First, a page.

Setup, Features and Performance
When it comes to the devices that work with the Travel Wi-Router, it may say iPad on the box, but it will blast out Wi-Fi to any device that is Wi-Fi capable, and that is of course a big long list. I tested it with my Nexus 7 tablet, Nexus 4 smartphone, my wife's Galaxy S II, and my Apple MacBook Air.
Setting up the Apotop Travel Wi-Router is incredibly easy. You plug your iPad's power brick into the back of the Travel Wi-Router, and into the wall. An Ethernet cord gets plugged into the Travel Wi-Router and you're virtually there. If you're staying in a hotel like I was, you'll need your appropriate room password for Internet access, and the Apotop Travel Wi-Router has a username and password provided in the box - tap this in and you're off. This has to be a foot put down by me right now - Apotop have made it incredibly simple to set it up, which is something that should be standard by now, but it's not.
Once you've got it plugged in and you're connected to the Travel Wi-Router, you might hit the hotel room's web-based log-in. If you do, you'll need to get your hotel room's username and password, and enter it in as if you were connecting to any private network. Once connected, it's like a tethered mobile phone - you're on. You'll only be disconnected if you were to disable Wi-Fi, or were to unplug the Travel Wi-Router.
The one super power that the Travel Wi-Router has is it can allow the user to create a Wi-Fi hotspot, mainly for when staying at a hotel. I specifically held back my testing and review for when I was staying in a hotel, so I could provide a real-world test for the Travel Wi-Router. The box is very small, allowing for easy transport - with the device itself obviously being small and easy enough to throw in your bag when traveling.
Apotop's Travel Wi-Router supports power of the iPads power adapter - how you do this is by plugging the Travel Wi-Router into the iPads power brick and then into the power socket. On the back of the Wi-Router is a USB port, so you can even continue to charge your iPad, or any other USB-powered device - through the back of the Wi-Router.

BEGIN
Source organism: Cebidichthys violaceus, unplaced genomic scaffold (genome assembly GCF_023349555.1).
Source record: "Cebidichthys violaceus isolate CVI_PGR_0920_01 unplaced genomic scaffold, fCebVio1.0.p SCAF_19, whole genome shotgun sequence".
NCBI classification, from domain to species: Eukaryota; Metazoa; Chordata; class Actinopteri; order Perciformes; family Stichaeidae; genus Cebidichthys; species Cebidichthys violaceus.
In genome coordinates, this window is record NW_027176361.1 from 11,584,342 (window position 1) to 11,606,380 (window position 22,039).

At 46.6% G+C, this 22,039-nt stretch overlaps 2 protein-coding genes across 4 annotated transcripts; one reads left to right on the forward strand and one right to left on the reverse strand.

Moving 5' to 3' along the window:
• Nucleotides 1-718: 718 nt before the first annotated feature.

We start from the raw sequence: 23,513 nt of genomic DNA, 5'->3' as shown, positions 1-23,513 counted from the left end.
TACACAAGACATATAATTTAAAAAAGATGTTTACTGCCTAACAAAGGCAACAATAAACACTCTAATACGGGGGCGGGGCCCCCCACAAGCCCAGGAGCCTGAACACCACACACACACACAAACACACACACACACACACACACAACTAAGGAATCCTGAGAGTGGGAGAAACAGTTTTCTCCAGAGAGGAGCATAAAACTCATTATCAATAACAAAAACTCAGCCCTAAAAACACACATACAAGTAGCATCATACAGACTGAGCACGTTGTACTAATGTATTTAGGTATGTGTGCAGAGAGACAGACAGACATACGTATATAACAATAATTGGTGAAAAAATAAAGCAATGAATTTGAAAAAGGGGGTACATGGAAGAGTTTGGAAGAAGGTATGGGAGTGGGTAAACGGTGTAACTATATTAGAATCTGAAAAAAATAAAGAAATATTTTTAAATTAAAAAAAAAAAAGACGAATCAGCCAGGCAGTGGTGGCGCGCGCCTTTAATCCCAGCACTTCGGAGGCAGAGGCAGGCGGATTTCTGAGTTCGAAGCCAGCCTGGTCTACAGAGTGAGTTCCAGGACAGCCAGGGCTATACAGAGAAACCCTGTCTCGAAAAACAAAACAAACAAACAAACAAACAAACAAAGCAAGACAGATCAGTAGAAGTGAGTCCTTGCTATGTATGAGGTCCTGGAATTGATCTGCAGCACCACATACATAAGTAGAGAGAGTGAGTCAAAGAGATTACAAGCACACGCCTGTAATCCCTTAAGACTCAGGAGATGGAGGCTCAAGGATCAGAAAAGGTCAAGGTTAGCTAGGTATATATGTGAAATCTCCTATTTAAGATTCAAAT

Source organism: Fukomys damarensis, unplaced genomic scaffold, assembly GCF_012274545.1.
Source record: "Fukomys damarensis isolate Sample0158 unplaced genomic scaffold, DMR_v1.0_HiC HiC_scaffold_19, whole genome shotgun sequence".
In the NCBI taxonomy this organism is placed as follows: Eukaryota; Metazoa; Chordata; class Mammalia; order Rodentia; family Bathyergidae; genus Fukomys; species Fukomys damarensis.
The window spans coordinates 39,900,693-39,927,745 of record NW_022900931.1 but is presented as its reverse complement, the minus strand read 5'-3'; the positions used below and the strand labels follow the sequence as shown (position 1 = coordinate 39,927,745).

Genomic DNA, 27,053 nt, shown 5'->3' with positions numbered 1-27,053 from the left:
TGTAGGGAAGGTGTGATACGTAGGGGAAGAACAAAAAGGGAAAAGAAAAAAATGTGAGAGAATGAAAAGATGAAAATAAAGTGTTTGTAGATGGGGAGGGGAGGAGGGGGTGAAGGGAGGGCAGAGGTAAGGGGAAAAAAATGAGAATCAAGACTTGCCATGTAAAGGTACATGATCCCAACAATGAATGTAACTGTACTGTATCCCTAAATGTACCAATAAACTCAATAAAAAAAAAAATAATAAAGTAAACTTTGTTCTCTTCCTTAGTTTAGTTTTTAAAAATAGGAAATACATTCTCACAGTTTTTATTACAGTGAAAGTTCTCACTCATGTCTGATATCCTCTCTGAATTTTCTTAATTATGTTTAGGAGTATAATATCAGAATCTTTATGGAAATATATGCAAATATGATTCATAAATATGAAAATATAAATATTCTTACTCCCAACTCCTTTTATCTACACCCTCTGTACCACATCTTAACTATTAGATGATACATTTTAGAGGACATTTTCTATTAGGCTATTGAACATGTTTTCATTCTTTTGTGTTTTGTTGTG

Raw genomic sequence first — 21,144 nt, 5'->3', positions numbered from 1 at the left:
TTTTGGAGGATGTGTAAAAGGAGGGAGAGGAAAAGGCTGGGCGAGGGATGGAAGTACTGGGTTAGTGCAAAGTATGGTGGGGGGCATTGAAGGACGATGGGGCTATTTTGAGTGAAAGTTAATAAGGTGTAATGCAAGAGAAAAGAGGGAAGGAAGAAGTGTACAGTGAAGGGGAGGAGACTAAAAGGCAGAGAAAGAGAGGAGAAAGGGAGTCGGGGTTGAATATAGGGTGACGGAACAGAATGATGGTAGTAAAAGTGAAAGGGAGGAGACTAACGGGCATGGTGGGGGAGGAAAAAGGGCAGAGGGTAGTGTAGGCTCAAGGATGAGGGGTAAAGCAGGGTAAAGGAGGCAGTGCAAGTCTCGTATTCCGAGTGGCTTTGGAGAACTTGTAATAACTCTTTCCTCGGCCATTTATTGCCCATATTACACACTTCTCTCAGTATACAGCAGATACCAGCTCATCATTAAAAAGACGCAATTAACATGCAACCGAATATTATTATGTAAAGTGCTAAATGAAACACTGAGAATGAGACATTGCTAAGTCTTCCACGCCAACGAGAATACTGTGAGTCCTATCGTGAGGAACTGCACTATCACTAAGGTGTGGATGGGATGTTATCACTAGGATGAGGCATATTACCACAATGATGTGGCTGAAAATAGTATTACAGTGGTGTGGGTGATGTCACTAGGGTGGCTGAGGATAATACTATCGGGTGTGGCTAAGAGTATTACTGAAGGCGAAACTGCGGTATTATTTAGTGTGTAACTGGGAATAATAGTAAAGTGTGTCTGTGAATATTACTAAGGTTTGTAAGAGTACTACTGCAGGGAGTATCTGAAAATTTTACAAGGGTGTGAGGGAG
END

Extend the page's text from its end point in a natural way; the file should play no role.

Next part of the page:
I found this incredibly handy, as the morning I was testing this I needed to charge my phone and just had it plugged into the back of the Wi-Router while it was sharing my hotel rooms Internet connection.
Performance was nothing short of impressive; the hotel I stayed in overnight had some decent Internet access, so when I woke in the morning I began my testing. I hadn't synced my Dropbox folder to my MacBook Air yet, so I synced that and it took just minutes thanks to the high-speed upload I had in the room.
I thought I'd test multiple devices to see if I could get the Apotop Travel Wi-Router to fall over, but it handled it like a champion. I had my Nexus 4, a first-generation iPad and my MBA accessing the Wi-Router and it didn't flinch. As I'm typing up this part of the review, I have my Nexus 4 syncing my Camera Upload folder on Dropbox, while jumping in and out of this review doing Speed Test runs, watching YouTube videos and it just works. This is what you want from a product, and the Apotop Travel Wi-Router delivers.
I tested the Internet connection in our hotel room, and was impressed. For performance, I took a speed test with the results below.
PRICING: You can find products similar to this one for sale below.
United States: Find other tech and computer products like this over at Amazon's website.
United Kingdom: Find other tech and computer products like this over at Amazon UK's website.
Canada: Find other tech and computer products like this over at Amazon Canada's website.
Recommended for You
- We at TweakTown openly invite the companies who provide us with review samples / who are mentioned or discussed to express their opinion of our content. If any company representative wishes to respond, we will publish the response here.
Latest News Posts
- Hollywood, not miners, gobbling up Radeon RX Vega supply
- Microsoft introduces Xbox One X Project Scorpio Edition
- Tesla's Gigafactory shows huge progress in a new video
- Final Fantasy XV will support 8K resolution on PC
- Galaxy Note8 pricing to start at $950
- GIGABYTE X399 AORUS Gaming 7 TR4 Motherboard Review
- Linksys WRT32x AC3200 Wireless Gaming Router Review
- Massive drop in temps by lowering "VCCPLL OC" in BIOS: Is the reported temperature correct?
- Intel details 8th Generation Core CPUs with Kaby Lake-R
- Xbox's next system-seller may be an early access titan
- Micron appoints Anand Jayapalan as Storage Business Unit Vice President
- Bluehole, Inc and Microsoft announce expanded partnership for PlayerUnknown's Battlegrounds
- Optimize system performance with new drive adapter
- Lian Li reveals new PC-Q39 tempered glass Mini-ITX tower
- Longsys' world-first 11.5x13mm NVMe BGA SSD drives new mobile user experience